I don’t like doing things manually. My previous post showing how to replace vRealize Suite Lifecycle Manager certificates using the GUI is straight forward, but it’s far too manual. I’m going to show you how to replace the certificate using the vRSLCM 8.1 API(which you can wrap in a script). You can use any tool to interface with the API. I stick to Postman, curl, or if the application provides it, a Swagger UI.
This post covers the process of replacing a self-signed SSL certificate running on a vRealize Suite Lifecycle Manager (vRSLCM) 8.1 appliance. I’ll be using the UI to show you how to do it. Pre-requisites Make sure you have a defined a certificate template as per https://kb.vmware.com/s/article/2112009 Confirm your user account has the correct privileges to request certificates using Microsoft CA Web Server enrollment. At the least, find someone that can submit and approve it for you.
Note: This post addresses and (hopefully) fixes the cause of the issue found here: vVols Endpoint - Failed to establish connection on ESXi host Recently, one of my customers was trying to refresh the CA store on newly built ESXi 6.7 U3 hosts under a freshly upgraded vCenter Server 6.7 U3 instance. When the admin tried refresh the CA store, they were getting this error message in the vSphere Client:
My customer has successfully rolled out VMware vSphere Virtual Volumes (or “vVols”) in their environment. They’re loving the simplicity of storage management in vSphere, but were a little stuck when they added a pair of newly installed ESXi hosts to their environment. The hosts were not mounting the vVols datastore as expected meaning hosts could not run VMs backed by vVols. All existing hosts were OK. To start, they dug in to the logs at /var/log/vvold.
I had a customer upgrade their vCloud Director environment from v8.20 to v9.5. The upgrade itself went fine, however some tenants were now unable to login. Interestingly, the affected tenants were authenticating against their own LDAP server over LDAPS. All other tenants were authenticating against the Service Provider managed LDAP server. For this particular service provider customer and their tenant, the LDAP server was specified using an IP address instead of a FQDN.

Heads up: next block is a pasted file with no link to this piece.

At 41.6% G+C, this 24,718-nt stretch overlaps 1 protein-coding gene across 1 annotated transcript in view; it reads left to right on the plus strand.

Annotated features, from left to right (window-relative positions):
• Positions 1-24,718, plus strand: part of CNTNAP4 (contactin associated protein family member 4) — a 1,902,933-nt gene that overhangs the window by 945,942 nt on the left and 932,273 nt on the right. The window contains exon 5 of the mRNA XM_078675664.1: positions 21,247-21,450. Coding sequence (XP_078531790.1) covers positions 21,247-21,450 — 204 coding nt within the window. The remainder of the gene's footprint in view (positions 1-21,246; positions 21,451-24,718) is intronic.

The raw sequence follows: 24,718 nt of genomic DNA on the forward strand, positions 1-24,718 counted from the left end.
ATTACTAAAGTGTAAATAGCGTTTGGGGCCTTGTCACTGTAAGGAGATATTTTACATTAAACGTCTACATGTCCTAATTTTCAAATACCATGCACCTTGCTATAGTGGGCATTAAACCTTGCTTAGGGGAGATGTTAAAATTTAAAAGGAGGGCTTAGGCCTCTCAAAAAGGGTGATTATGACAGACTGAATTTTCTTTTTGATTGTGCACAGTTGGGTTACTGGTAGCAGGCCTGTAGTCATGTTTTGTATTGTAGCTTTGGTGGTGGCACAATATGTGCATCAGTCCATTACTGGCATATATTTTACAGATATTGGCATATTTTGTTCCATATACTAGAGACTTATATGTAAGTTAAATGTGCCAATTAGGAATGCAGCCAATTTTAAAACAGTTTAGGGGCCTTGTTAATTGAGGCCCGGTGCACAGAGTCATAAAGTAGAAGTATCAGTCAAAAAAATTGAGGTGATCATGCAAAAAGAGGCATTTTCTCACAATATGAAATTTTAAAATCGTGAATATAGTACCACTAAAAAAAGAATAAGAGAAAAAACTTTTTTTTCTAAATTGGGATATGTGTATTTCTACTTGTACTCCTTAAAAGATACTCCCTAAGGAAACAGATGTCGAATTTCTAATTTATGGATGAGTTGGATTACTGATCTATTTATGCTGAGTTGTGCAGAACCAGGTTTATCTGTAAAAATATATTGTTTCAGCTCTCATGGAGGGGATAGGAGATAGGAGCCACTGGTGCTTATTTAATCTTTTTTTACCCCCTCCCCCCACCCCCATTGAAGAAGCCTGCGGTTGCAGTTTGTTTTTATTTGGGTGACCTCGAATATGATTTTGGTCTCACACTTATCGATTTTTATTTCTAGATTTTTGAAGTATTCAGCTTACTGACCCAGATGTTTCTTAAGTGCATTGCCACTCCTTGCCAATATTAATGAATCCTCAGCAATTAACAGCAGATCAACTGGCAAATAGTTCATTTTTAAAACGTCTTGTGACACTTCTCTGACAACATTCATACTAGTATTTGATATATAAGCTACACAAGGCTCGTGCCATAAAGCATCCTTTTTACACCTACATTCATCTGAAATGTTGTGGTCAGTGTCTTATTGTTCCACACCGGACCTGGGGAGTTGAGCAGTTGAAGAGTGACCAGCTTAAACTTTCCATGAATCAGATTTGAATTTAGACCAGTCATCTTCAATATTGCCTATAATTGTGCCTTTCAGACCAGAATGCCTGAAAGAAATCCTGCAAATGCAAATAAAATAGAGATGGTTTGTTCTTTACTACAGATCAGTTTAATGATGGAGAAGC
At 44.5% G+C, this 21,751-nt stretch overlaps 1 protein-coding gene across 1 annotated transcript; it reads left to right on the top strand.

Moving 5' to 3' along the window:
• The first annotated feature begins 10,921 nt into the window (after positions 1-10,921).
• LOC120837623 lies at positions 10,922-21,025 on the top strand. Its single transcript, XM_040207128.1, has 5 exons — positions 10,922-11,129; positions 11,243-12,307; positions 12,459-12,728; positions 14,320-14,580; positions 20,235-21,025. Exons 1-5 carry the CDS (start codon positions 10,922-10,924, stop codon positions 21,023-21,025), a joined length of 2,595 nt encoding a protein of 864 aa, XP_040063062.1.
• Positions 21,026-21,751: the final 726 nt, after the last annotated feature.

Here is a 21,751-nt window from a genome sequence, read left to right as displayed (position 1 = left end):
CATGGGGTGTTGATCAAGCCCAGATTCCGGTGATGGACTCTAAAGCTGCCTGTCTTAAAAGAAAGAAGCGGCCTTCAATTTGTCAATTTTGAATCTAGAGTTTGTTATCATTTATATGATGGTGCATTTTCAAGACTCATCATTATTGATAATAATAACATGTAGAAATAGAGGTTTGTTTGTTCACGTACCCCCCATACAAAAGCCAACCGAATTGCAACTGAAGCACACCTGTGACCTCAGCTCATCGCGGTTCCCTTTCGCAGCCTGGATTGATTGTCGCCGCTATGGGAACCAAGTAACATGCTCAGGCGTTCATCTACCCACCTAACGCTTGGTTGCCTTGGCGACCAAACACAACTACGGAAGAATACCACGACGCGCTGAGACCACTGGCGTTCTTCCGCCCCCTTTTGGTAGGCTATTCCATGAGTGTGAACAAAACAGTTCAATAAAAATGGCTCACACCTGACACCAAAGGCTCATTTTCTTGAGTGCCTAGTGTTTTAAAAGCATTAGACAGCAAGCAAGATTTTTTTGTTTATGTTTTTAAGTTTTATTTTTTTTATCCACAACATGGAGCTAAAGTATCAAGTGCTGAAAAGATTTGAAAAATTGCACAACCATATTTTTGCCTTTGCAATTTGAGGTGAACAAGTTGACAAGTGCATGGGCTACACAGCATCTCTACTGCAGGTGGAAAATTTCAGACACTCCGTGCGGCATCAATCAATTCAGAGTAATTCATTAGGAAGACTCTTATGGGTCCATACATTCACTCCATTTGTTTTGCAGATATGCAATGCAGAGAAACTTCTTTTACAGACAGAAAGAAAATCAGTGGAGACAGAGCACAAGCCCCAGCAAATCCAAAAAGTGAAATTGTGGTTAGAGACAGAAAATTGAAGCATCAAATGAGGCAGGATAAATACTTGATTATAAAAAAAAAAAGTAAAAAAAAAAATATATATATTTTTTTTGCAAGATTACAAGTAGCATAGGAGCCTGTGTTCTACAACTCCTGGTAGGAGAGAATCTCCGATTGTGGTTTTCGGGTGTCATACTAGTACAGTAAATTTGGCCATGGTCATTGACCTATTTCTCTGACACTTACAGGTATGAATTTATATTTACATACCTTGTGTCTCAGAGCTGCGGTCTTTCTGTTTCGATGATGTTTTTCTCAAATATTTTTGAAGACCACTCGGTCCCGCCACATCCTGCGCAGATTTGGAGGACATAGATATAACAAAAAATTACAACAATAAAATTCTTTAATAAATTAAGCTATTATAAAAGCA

Hello again! Today’s adventures drove me a little wild… Some background first. In my test environment, I have a full vCloud Director v8.10.1 deployment, load balanced with an F5 LTM. The certificates are loaded on the F5 so that traffic is terminated and re-encrypted on it’s way to the vCloud cells. Since deployment, both the http and console FQDNs functioned as expected. This all changed just a few months ago…
After a very successful and quick migration from Windows SSO 5.5 U3e installation to a Platform Services Controller v6.0U3 appliance I was ready to get my VMCA into action. We have a corporate internal Microsoft CA with the VMware certificate templates already created as per VMware KB 2112009. Everything was coming up Milhouse, until CSR generation time using the ‘certificate-manager’ on the PSCs. After stepping through the ‘certificate-manager’ wizard and having the CSR and private key files sent to a directory of my choosing, I quickly inspected the CSR using openssl to make sure I was on the right track:
I was just in the middle of configuring a PSC 6.0 node’s VMCA as an intermediate CA and, in traditional fashion, went to request a certificate from a Windows Server 2008 R2 Microsoft CA using the web enrollment form (as per this VMware KB article). Oddly enough though my brand spanking new vSphere 6.0 machine and intermediate CA certificate templates were missing from the template selection drop down. I had a look around online and found that MS CA v3 certificate templates are not supported in the web enrollment form.